Helium One Global PLC (LON: HE1) has an entirely sensible plan to prospect for and then extract helium. There is however a potential problem with that plan which is nothing at all to do with the internal mechanics of that plan. The problem is one that afflicts every junior miner looking for minor elements. Which is that the market is small enough that it truly matters what everyone else is doing.
For many global markets, it just doesn’t matter what the competing suppliers are trying to do. One more wheat farmer changes the global wheat price at the margin but not so that anyone would notice. We need entire countries to enter the market – Ukraine over the past two decades – to make a difference.
The problem every company prospecting for minerals in smaller markets though is that this isn’t true. The arrival of just the one more supplier can radically change the price of that product globally. This is the problem that Helium One faces.
The base idea is entirely sound. Helium is a vital resource – we can’t have MRI machines without it, let alone party balloons – and the long-term supply of it is being exhausted. The US used to run a stockpile which is being run down. So, new supply, yes, the world would like it.
Helium One is also entirely correct in that helium is the byproduct of the radioactive decay of uranium and thorium. So, gas pockets should exist in certain volcanic rocks (which are high in U and Th) and those gas pockets will be high in helium content. Helium One has found at least significant indications of such pockets where we’d logically expect them to be, in volcanic rocks in Tanzania. This all makes entirely logical and geological sense. There are very serious market analyses that show how successful Helium One could be.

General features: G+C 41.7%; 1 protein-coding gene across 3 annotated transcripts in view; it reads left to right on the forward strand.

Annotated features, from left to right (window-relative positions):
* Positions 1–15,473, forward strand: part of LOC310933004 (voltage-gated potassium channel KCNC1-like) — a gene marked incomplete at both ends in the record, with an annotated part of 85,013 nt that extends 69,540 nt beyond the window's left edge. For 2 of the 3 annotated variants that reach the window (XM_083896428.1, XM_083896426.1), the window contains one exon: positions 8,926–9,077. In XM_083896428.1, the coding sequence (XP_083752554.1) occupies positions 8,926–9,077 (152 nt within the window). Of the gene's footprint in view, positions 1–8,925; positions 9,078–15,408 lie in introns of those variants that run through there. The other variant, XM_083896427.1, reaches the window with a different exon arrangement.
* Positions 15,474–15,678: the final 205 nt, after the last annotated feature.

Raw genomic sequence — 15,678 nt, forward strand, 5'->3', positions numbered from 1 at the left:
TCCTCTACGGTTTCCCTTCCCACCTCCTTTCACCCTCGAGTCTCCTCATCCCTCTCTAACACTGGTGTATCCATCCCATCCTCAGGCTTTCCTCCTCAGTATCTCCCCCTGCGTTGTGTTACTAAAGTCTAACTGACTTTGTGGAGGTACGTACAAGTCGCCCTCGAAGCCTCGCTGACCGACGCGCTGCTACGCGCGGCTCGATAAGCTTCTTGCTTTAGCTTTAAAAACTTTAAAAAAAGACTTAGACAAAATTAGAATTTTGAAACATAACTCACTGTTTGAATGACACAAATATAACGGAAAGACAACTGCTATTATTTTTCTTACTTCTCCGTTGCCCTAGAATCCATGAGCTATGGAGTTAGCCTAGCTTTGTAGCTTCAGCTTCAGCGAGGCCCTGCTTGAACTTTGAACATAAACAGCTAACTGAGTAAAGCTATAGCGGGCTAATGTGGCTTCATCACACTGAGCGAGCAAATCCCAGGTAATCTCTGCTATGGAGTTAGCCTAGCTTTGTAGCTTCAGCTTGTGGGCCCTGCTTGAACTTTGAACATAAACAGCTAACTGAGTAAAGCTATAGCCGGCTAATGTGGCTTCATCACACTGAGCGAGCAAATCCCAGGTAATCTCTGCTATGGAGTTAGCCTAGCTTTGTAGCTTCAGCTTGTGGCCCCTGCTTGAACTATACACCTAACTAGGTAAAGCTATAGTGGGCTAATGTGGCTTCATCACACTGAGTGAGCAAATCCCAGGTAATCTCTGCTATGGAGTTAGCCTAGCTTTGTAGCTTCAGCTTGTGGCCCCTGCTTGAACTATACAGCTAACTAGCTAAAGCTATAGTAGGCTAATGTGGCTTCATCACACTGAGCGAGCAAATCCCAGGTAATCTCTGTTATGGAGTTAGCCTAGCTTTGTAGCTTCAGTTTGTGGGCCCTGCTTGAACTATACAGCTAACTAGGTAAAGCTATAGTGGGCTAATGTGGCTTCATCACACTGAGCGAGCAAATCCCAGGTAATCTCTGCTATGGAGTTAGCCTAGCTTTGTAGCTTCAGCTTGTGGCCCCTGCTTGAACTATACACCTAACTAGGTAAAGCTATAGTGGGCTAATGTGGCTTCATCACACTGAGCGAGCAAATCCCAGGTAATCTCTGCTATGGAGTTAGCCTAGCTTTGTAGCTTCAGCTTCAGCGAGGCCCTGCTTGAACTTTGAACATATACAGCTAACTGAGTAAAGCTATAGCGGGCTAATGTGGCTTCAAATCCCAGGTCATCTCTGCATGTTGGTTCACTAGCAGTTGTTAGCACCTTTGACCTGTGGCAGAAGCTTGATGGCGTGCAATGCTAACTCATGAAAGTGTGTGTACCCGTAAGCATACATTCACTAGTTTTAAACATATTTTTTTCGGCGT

So, what’s the problem that Helium One faces? Helium One’s problem is one faced by many companies looking for minor minerals and elements. Which is that sure, primary exploration for them can make sense. But it’s also possible – often enough – for the same mineral or element to be produced as a byproduct of something else. There are plenty of gold miners but it’s also often a byproduct of copper mining. Germanium mining is possible, it has been done, but fly ash from coal plants supplies about half the world's demand.
This is Helium One’s problem with helium prospecting. Yes, there are deposits out there, Helium One seems to have a lock on some. But Helium One’s competition isn’t other helium deposits. For helium can also be – is – produced as a byproduct of liquefied natural gas (LNG) production.
This doesn’t mean that Helium One can’t successfully produce, nor that it can’t be profitable doing so. What it does mean is that everyone’s going to have to wait and see whether they can. For the price they can sell their helium at does not depend upon other deposits being found and produced from – rather, how many LNG producers decide to do the marginal extra work to extract the helium already in their processes?
Helium One’s problem, to the extent that it has one, is simply that the helium market is more complex than just finding deposits of helium.
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Tim Worstall is a freelance writer specialising in economics and the financial markets.